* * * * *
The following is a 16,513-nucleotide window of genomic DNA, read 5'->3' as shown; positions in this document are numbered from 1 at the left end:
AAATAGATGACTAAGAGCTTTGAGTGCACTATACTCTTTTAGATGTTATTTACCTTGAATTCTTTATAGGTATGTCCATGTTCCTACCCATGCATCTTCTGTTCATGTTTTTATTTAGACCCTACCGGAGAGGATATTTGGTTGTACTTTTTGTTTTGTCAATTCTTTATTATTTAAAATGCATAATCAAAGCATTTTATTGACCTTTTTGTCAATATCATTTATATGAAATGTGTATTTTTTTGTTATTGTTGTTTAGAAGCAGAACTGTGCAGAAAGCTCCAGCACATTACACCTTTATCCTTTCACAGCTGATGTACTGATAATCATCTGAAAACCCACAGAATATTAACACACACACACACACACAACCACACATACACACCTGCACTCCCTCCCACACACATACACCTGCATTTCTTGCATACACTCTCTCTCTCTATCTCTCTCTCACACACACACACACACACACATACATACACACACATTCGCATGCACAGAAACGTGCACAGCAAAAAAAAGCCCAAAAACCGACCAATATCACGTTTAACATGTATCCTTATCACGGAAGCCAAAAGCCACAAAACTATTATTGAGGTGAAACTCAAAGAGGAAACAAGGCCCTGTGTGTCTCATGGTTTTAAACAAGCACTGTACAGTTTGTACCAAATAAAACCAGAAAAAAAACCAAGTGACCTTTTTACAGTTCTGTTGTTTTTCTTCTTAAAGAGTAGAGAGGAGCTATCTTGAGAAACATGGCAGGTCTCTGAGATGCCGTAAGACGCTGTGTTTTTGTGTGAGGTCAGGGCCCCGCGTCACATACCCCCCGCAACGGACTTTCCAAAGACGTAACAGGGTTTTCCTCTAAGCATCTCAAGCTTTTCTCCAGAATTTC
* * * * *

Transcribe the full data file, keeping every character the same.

The following is a 16,513-nucleotide window of genomic DNA, read 5'->3' as shown; positions in this document are numbered from 1 at the left end:
AAATAGATGACTAAGAGCTTTGAGTGCACTATACTCTTTTAGATGTTATTTACCTTGAATTCTTTATAGGTATGTCCATGTTCCTACCCATGCATCTTCTGTTCATGTTTTTATTTAGACCCTACCGGAGAGGATATTTGGTTGTACTTTTTGTTTTGTCAATTCTTTATTATTTAAAATGCATAATCAAAGCATTTTATTGACCTTTTTGTCAATATCATTTATATGAAATGTGTATTTTTTTGTTATTGTTGTTTAGAAGCAGAACTGTGCAGAAAGCTCCAGCACATTACACCTTTATCCTTTCACAGCTGATGTACTGATAATCATCTGAAAACCCACAGAATATTAACACACACACACACACACAACCACACATACACACCTGCACTCCCTCCCACACACATACACCTGCATTTCTTGCATACACTCTCTCTCTCTATCTCTCTCTCACACACACACACACACACACATACATACACACACATTCGCATGCACAGAAACGTGCACAGCAAAAAAAAGCCCAAAAACCGACCAATATCACGTTTAACATGTATCCTTATCACGGAAGCCAAAAGCCACAAAACTATTATTGAGGTGAAACTCAAAGAGGAAACAAGGCCCTGTGTGTCTCATGGTTTTAAACAAGCACTGTACAGTTTGTACCAAATAAAACCAGAAAAAAAACCAAGTGACCTTTTTACAGTTCTGTTGTTTTTCTTCTTAAAGAGTAGAGAGGAGCTATCTTGAGAAACATGGCAGGTCTCTGAGATGCCGTAAGACGCTGTGTTTTTGTGTGAGGTCAGGGCCCCGCGTCACATACCCCCCGCAACGGACTTTCCAAAGACGTAACAGGGTTTTCCTCTAAGCATCTCAAGCTTTTCTCCAGAATTTC